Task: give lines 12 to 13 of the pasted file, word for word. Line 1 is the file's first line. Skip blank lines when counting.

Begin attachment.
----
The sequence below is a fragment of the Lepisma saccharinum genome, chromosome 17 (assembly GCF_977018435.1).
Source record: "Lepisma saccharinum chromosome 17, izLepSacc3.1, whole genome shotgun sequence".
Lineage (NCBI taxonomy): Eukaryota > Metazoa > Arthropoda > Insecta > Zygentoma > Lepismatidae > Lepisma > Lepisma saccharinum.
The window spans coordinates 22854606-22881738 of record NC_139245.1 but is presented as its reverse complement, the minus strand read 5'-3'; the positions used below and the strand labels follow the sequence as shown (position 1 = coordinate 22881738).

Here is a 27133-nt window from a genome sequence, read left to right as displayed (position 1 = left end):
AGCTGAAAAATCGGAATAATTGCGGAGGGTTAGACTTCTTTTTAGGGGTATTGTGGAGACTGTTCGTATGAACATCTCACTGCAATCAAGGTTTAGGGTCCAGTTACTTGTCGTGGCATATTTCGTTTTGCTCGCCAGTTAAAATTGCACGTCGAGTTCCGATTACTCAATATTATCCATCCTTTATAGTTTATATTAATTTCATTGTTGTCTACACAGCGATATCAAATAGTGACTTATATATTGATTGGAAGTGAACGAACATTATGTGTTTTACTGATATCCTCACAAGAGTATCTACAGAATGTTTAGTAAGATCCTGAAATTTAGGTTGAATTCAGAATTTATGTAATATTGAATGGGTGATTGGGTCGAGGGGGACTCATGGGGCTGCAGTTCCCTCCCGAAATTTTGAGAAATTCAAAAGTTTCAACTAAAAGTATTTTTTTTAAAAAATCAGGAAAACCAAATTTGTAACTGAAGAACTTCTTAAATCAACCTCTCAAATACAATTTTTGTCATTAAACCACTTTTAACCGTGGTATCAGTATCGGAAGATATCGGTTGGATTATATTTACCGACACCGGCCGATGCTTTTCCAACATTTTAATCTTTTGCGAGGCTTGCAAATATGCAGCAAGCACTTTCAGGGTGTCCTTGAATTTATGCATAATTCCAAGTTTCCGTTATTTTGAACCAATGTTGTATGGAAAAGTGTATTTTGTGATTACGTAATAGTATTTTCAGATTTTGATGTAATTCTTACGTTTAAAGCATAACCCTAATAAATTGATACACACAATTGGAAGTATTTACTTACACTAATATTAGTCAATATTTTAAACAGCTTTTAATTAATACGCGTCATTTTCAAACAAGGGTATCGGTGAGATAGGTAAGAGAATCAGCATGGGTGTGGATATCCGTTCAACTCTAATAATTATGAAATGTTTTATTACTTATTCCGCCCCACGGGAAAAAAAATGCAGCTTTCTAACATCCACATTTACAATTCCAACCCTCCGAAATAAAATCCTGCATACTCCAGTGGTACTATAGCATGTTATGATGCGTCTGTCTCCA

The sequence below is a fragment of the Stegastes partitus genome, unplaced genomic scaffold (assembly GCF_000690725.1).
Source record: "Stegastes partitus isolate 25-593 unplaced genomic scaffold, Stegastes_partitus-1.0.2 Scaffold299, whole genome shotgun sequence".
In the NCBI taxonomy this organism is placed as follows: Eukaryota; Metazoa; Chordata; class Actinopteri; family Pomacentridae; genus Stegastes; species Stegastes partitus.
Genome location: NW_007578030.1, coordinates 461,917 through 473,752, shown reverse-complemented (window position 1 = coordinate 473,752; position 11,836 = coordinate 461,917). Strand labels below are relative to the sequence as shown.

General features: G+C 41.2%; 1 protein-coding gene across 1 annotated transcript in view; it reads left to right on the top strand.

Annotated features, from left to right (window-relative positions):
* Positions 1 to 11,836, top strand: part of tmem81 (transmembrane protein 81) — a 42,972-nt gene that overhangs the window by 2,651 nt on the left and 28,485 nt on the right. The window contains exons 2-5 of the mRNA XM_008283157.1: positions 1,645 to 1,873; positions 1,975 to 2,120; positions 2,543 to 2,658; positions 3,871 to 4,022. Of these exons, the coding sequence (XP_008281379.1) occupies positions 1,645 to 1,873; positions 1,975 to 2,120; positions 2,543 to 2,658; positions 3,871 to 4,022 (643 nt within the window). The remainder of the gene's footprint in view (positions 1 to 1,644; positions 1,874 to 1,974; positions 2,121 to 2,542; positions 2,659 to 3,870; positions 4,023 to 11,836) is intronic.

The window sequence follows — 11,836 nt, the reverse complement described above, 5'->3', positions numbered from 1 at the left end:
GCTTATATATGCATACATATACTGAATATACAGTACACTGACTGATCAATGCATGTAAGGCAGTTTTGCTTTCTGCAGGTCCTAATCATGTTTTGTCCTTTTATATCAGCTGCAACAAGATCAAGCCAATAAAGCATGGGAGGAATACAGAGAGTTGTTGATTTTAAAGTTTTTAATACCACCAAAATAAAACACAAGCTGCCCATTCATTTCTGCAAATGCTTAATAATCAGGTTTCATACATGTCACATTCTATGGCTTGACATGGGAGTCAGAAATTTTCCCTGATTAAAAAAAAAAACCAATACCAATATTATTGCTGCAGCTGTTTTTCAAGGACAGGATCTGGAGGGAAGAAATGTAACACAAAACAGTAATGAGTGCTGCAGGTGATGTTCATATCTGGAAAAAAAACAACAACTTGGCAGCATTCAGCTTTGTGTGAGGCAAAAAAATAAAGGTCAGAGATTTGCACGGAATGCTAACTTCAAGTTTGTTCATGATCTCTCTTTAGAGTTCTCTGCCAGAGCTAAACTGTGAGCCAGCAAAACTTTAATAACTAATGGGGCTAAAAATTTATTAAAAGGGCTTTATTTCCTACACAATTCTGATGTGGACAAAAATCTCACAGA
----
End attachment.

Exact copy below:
Annotated features, from left to right (window-relative positions):
* Positions 1 to 11,836, top strand: part of tmem81 (transmembrane protein 81) — a 42,972-nt gene that overhangs the window by 2,651 nt on the left and 28,485 nt on the right. The window contains exons 2-5 of the mRNA XM_008283157.1: positions 1,645 to 1,873; positions 1,975 to 2,120; positions 2,543 to 2,658; positions 3,871 to 4,022. Of these exons, the coding sequence (XP_008281379.1) occupies positions 1,645 to 1,873; positions 1,975 to 2,120; positions 2,543 to 2,658; positions 3,871 to 4,022 (643 nt within the window). The remainder of the gene's footprint in view (positions 1 to 1,644; positions 1,874 to 1,974; positions 2,121 to 2,542; positions 2,659 to 3,870; positions 4,023 to 11,836) is intronic.